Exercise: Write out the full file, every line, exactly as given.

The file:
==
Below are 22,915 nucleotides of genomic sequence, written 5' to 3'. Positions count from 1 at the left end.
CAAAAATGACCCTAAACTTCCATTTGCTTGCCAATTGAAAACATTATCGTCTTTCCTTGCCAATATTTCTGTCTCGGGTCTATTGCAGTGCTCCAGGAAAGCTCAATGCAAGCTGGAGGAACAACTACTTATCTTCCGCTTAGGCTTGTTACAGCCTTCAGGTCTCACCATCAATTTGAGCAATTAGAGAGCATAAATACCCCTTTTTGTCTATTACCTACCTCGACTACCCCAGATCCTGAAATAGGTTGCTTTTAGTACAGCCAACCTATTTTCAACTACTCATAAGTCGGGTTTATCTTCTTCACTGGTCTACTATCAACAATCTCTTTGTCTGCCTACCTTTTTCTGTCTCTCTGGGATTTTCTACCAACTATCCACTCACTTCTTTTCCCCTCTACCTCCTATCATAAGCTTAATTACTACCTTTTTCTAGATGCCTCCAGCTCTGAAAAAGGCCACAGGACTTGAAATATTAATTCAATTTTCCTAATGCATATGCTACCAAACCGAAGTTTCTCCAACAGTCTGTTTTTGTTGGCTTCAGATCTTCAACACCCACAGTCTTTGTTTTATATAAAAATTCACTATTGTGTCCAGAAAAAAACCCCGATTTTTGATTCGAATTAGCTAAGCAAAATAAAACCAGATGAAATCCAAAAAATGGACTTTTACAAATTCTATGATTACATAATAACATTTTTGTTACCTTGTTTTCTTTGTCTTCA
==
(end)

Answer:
Below are 22,915 nucleotides of genomic sequence, written 5' to 3'. Positions count from 1 at the left end.
CAAAAATGACCCTAAACTTCCATTTGCTTGCCAATTGAAAACATTATCGTCTTTCCTTGCCAATATTTCTGTCTCGGGTCTATTGCAGTGCTCCAGGAAAGCTCAATGCAAGCTGGAGGAACAACTACTTATCTTCCGCTTAGGCTTGTTACAGCCTTCAGGTCTCACCATCAATTTGAGCAATTAGAGAGCATAAATACCCCTTTTTGTCTATTACCTACCTCGACTACCCCAGATCCTGAAATAGGTTGCTTTTAGTACAGCCAACCTATTTTCAACTACTCATAAGTCGGGTTTATCTTCTTCACTGGTCTACTATCAACAATCTCTTTGTCTGCCTACCTTTTTCTGTCTCTCTGGGATTTTCTACCAACTATCCACTCACTTCTTTTCCCCTCTACCTCCTATCATAAGCTTAATTACTACCTTTTTCTAGATGCCTCCAGCTCTGAAAAAGGCCACAGGACTTGAAATATTAATTCAATTTTCCTAATGCATATGCTACCAAACCGAAGTTTCTCCAACAGTCTGTTTTTGTTGGCTTCAGATCTTCAACACCCACAGTCTTTGTTTTATATAAAAATTCACTATTGTGTCCAGAAAAAAACCCCGATTTTTGATTCGAATTAGCTAAGCAAAATAAAACCAGATGAAATCCAAAAAATGGACTTTTACAAATTCTATGATTACATAATAACATTTTTGTTACCTTGTTTTCTTTGTCTTCA